Ian Lucas Wrexham 2001 Labour 11 October 2019[71]
John Mann Bassetlaw 2001 Labour 7 September 2019[72]
Jared O'Mara[n 12] Sheffield Hallam 2017 (as Labour) Independent 27 July 2019[73]
Albert Owen Ynys Môn 2001 Labour 14 August 2019[74]
Teresa Pearce Erith and Thamesmead 2010 Labour 8 July 2019[75]
Claire Perry Devizes 2010 Conservative 6 September 2019[76]
Stephen Pound Ealing North 1997 Labour 8 July 2019[43]
Mark Prisk Hertford and Stortford 2001 Conservative 9 September 2019[77]
Geoffrey Robinson Coventry North West 1976 by-election Labour 8 July 2019[78]
Joan Ryan Enfield North 1997 (as Labour) Change UK 16 September 2019[79]
Keith Simpson Broadland 1997 (Mid Norfolk), 2010 (Broadland) Conservative 3 September 2019[80]
Sir Nicholas Soames Mid Sussex 1983 (Crawley), 1997 (Mid Sussex) (as Conservative) Independent 3 September 2019[81]
Dame Caroline Spelman Meriden 1997 Conservative 5 September 2019[82]
Rory Stewart Penrith and The Border 2010 (as Conservative) Independent 4 October 2019[83]
Sir Hugo Swire East Devon 2001 Conservative 12 September 2019[84]
David Tredinnick Bosworth 1987 Conservative 15 February 2019[85]
Stephen Twigg Liverpool West Derby 1997 (Enfield Southgate), 2010 (Liverpool West Derby) Labour 8 July 2019[43]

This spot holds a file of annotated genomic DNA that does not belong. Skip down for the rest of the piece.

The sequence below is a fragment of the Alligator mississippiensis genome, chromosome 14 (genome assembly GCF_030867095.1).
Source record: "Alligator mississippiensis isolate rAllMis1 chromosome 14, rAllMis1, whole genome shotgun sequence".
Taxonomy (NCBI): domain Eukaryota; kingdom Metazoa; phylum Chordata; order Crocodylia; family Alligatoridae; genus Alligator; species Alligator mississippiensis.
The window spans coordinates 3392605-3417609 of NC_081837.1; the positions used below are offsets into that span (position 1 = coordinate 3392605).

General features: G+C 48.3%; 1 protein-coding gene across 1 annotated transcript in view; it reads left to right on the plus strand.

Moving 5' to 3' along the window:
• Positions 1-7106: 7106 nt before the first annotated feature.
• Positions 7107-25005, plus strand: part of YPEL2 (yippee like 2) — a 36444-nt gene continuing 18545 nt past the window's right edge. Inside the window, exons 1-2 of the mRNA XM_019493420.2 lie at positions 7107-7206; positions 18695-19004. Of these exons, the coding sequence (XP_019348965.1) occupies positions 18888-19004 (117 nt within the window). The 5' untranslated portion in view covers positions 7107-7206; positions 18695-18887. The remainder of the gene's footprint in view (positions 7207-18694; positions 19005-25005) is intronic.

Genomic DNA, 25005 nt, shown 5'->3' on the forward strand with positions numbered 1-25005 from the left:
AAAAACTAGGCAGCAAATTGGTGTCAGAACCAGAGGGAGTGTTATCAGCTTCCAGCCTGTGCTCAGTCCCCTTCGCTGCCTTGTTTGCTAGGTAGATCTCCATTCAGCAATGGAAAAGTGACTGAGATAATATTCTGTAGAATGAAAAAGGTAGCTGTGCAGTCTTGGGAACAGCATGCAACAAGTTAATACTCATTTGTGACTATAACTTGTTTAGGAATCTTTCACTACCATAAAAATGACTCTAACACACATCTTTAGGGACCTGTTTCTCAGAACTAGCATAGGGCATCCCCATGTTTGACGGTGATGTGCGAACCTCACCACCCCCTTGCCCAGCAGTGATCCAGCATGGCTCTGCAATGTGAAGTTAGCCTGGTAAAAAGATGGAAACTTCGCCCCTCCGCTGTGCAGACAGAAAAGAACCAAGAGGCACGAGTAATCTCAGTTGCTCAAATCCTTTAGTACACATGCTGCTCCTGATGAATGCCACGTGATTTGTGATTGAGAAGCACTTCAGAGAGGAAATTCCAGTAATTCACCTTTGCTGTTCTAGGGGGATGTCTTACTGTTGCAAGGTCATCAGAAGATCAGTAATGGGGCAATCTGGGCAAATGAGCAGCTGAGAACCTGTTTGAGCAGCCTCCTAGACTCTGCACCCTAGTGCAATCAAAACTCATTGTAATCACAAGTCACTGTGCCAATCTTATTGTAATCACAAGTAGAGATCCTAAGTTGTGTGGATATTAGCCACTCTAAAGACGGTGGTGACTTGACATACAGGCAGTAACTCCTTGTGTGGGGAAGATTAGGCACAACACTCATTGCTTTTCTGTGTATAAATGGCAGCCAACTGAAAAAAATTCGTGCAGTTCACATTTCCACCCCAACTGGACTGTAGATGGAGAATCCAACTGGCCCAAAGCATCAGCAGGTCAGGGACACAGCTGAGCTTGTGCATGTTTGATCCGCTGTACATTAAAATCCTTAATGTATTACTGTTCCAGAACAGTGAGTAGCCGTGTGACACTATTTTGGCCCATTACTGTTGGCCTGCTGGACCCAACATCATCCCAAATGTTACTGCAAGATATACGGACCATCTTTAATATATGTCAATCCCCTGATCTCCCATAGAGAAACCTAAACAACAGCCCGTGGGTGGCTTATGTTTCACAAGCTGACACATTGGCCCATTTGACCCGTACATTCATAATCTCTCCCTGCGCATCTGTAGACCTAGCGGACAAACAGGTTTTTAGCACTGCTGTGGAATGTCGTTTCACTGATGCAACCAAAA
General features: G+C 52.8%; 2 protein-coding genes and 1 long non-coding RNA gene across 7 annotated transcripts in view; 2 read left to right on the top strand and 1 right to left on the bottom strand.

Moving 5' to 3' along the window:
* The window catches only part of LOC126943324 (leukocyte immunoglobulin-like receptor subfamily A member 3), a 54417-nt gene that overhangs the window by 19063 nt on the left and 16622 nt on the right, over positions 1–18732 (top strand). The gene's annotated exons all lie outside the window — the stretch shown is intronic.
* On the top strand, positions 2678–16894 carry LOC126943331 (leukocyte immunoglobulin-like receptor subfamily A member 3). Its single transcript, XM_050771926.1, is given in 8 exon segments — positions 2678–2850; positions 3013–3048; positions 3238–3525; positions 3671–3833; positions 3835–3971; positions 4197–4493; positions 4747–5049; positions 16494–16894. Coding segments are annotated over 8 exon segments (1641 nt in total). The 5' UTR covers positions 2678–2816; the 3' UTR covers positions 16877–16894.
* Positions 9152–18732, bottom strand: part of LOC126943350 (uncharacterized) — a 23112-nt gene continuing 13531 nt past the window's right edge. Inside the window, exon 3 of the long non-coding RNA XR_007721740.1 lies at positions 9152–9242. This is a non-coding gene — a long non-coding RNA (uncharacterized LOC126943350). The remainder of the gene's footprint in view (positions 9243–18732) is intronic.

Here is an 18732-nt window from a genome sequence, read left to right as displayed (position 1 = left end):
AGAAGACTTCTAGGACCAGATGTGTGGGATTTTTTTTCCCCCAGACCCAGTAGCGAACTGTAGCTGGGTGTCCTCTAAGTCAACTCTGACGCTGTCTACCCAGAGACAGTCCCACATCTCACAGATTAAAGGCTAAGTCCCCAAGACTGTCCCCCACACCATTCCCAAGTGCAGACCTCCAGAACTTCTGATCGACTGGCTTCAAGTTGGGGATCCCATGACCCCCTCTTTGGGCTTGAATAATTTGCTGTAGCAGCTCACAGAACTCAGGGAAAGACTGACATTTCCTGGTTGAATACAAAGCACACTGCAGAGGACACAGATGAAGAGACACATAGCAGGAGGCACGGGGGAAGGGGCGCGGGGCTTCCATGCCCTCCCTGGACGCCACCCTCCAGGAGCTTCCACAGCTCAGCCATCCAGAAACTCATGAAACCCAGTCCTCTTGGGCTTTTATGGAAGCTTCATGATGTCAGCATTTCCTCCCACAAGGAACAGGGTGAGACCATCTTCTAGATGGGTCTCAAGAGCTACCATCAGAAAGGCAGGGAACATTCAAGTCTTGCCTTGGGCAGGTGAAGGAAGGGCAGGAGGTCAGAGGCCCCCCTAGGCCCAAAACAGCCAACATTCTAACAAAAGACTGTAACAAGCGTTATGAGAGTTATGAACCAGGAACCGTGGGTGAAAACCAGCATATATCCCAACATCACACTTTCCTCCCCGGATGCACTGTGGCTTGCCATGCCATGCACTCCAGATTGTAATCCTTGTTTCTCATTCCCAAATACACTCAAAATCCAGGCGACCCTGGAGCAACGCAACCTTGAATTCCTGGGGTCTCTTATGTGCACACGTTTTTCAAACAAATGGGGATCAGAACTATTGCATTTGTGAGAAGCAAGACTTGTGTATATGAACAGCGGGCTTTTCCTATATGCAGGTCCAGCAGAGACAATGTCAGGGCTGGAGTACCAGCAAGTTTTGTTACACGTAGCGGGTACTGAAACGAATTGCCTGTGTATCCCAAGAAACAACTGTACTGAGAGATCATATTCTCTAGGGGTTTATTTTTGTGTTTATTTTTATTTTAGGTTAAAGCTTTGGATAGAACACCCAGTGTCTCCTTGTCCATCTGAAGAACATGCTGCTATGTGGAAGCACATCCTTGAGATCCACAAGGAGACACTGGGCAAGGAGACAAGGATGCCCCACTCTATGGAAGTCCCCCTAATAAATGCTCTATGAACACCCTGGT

Opinion pollingEdit

The chart below depicts opinion polls conducted for the next United Kingdom general election using a 28-day moving average.

 

FootnotesEdit

  1. ^ Or, in the case of a British citizen who moved abroad before the age of 18, if his/her parent/guardian was on the Electoral Register in the UK in the last 15 years
  2. ^ The deadline for the receipt and determination of anonymous electoral registration applications is one working day before the publication date of the notice of alteration to the Electoral Register (that is the sixth working day before polling day).[12]
  3. ^ Nicola Sturgeon sits as an MSP in the Scottish Parliament for Glasgow Southside.
  4. ^ Adam Price sits as an AM in the Welsh Assembly for Carmarthen East and Dinefwr.
  5. ^ Bartley sits as a councillor on Lambeth Council whilst Berry sits on the London Assembly.
  6. ^ Arlene Foster sat as an MLA in the Northern Ireland Assembly for Fermanagh and South Tyrone prior to the collapse of the Assembly.
  7. ^ Mary Lou McDonald sits as a Teachta Dála in the Dáil Éireann for Dublin Central
  8. ^ Colum Eastwood sat as an MLA in the Northern Ireland Assembly for Foyle prior to the collapse of the Assembly.
  9. ^ Robin Swann sat as an MLA in the Northern Ireland Assembly for North Antrim prior to the collapse of the Assembly.
  10. ^ Naomi Long sits as an MEP in the European Parliament for Northern Ireland.
  11. ^ John Bercow has stated that he will resign his seat on 31 October 2019. If a general election is not held shortly thereafter, the Buckingham seat vacancy will be filled by a by-election.
  12. ^ Implied. Jared O'Mara had indicated that he would be resigning his seat, but later postponed his resignation.

ReferencesEdit